What should you do with puppies? Socialise them. Expose them to loads when they’re young and they will be able to deal with whatever life throws their way later. That’s the generic advice.
But is that really true? Let’s look at another species for a moment – humans. If a child has never seen a dustbin lorry when young, will the child be afraid of one later in life? If the child never goes on a plane, can that child become a teenager who flies without an issue?
Children benefit from exposure to a range of experiences growing up. The same is true of puppies. But these days, I would prioritise developing a puppy’s self-esteem above socialisation any day.
Due to import rules, I couldn’t collect my youngster Clyde from his breeders until he was 15 weeks old. Aren’t you worried he will miss key socialisation time? I was asked. Not really.
First of all, Clyde was raised by a fabulous breeder who was very aware of the experiences the puppies were having and was making sure they were blossoming. And secondly, I am just not a big believer anymore in all that socialisation-is-the-be-all-and-end-all jazz.
A previous dog of mine was well-socialised from a young age. She was exposed to lots of stimuli. But she grew up fearful of lots of things. These days, she is far less fearful. Is that because she has been gradually exposed to even more? No. It’s because I don’t place my focus on “fixing problems” anymore or “exposure”. Instead, my focus is on her being an overall happy and chilled dog.
To go back to people again, adults can develop an anxiety about being in public spaces even though they’ve happily been in public spaces when younger. Maybe they had a negative experience, or maybe it develops “out of the blue”. Is the only way to tackle that to gradually expose them to the public space while associating the exposure with something positive? That may play a part in helping them. But if their self-esteem is low and they are lacking in confidence, improvement is going to be a very tough call.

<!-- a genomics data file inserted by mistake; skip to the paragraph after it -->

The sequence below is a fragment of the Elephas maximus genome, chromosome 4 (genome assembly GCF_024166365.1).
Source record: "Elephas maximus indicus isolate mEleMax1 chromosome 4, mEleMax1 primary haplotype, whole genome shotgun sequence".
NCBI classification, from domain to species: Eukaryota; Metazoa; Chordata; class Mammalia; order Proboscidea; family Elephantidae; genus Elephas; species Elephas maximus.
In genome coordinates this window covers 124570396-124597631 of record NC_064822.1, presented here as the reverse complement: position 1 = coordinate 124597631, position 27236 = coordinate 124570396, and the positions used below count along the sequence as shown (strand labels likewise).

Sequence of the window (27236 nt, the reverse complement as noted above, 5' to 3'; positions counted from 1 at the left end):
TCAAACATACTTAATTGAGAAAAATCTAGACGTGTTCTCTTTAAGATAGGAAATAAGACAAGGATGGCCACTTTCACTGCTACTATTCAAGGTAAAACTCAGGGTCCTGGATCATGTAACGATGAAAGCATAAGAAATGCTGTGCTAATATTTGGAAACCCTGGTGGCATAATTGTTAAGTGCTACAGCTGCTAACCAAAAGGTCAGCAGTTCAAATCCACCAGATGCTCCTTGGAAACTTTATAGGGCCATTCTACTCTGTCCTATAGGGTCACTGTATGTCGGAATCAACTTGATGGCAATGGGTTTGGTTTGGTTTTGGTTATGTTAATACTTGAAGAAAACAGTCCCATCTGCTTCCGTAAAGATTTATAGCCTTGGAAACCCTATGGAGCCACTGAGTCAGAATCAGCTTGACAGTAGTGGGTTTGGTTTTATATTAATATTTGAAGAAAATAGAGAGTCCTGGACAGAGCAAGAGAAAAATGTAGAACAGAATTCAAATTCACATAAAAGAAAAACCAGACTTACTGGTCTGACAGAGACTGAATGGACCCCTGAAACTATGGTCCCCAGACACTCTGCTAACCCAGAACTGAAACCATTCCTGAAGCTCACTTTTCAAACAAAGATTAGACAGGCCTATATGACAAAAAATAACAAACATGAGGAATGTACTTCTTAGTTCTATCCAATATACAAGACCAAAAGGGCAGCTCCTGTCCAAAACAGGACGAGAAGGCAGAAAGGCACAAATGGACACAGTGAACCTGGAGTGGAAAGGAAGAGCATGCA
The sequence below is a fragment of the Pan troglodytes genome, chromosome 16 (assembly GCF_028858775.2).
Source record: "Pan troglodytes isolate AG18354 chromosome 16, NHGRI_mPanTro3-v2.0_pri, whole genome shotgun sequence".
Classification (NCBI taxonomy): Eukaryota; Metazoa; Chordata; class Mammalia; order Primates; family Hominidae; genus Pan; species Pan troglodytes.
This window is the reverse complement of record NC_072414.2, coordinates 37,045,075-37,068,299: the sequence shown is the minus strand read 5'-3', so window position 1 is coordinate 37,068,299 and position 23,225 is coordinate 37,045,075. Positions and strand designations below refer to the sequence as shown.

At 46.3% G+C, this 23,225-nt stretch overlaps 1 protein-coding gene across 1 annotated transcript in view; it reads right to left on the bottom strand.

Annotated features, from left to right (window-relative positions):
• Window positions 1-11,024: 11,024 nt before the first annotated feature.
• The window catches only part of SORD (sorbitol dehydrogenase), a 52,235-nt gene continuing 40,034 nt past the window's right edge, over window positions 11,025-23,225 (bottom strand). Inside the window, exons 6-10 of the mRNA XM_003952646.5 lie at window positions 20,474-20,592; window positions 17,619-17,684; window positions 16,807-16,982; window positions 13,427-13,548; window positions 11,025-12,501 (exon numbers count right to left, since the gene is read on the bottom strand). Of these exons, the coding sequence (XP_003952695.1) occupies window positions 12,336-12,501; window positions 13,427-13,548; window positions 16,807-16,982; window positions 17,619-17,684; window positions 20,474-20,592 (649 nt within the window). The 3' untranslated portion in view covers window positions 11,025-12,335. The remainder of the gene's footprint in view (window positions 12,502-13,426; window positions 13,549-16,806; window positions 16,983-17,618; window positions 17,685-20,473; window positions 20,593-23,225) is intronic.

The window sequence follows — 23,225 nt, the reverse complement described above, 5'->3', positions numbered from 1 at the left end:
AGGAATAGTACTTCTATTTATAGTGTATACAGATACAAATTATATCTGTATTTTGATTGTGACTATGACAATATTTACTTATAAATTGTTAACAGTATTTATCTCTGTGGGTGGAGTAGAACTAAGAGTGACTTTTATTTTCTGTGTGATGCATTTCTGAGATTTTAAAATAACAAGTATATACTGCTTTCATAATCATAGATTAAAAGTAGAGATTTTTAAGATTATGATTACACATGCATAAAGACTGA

When I brought Clyde home with me, there was the odd thing he wasn’t really confident about. For example, he wasn’t sure about fast cars racing past him. I resisted the temptation to expose him to lots of them while pairing it with reinforcement to make sure I was “fixing this.” Learning from my previous experiences with dogs, I decided
a) Not to worry about or focus on it
b) To place my emphasis on making sure that overall he was slowly becoming increasingly confident and calm
c) To expose him to them occasionally later down the line in situations where he was chilled
So we kind of forgot about the car thing. We didn’t sweat about it. He’d only just come to England. He’d only just properly started to get to know me and the rest of his family. Imagine how daunting that must be! The most important thing was that he was becoming happier day by day. Now and then, a car would bomb past us on a walk and I’d think “I need to fix this!” and then I’d think – no, relax. Forget it. We pretty much avoided fast cars passing.
We went for walks together, we played together, we started to learn tricks as a team, we shared snuggles, he played with my other dogs, he cuddled up with them…
A good few months later, when everything was a bit more settled, we did a bit of sitting in a pub garden near a busy road. Clyde had a particularly yummy chew. I had a drink. We both relaxed. We didn’t gradually go closer to the road. We just chilled. And when we went for walks, I made sure to do the odd one with just him and my older dog, Hayly, who couldn’t give a toss about traffic. The response to fast cars was pretty much gone already. I wouldn’t say we had fixed it; I’d say it had largely fixed itself.
People talk about “flooding”. They tend to mean that a mistake is being made in training by over-exposure to anxiety-producing stimuli. But the thing is that if you take an anxious dog any exposure can be too much. In my opinion the focus needs to be much more on the dog’s general wellbeing and self-esteem. Just like with children, I guess.
So do I believe in puppies being exposed to stuff? Yes – to the extent that they need stimulation and fun in their life. Do I think that young socialisation or the lack of it is the key factor in determining a dog’s future attitude to stimuli? No. I think that comes down mainly to how the dog feels in himself as a whole.
In other words, a confident, chilled dog with less exposure has a far better chance at coping with all that life throws their way than an unhappy, worried dog who has had lots of exposure.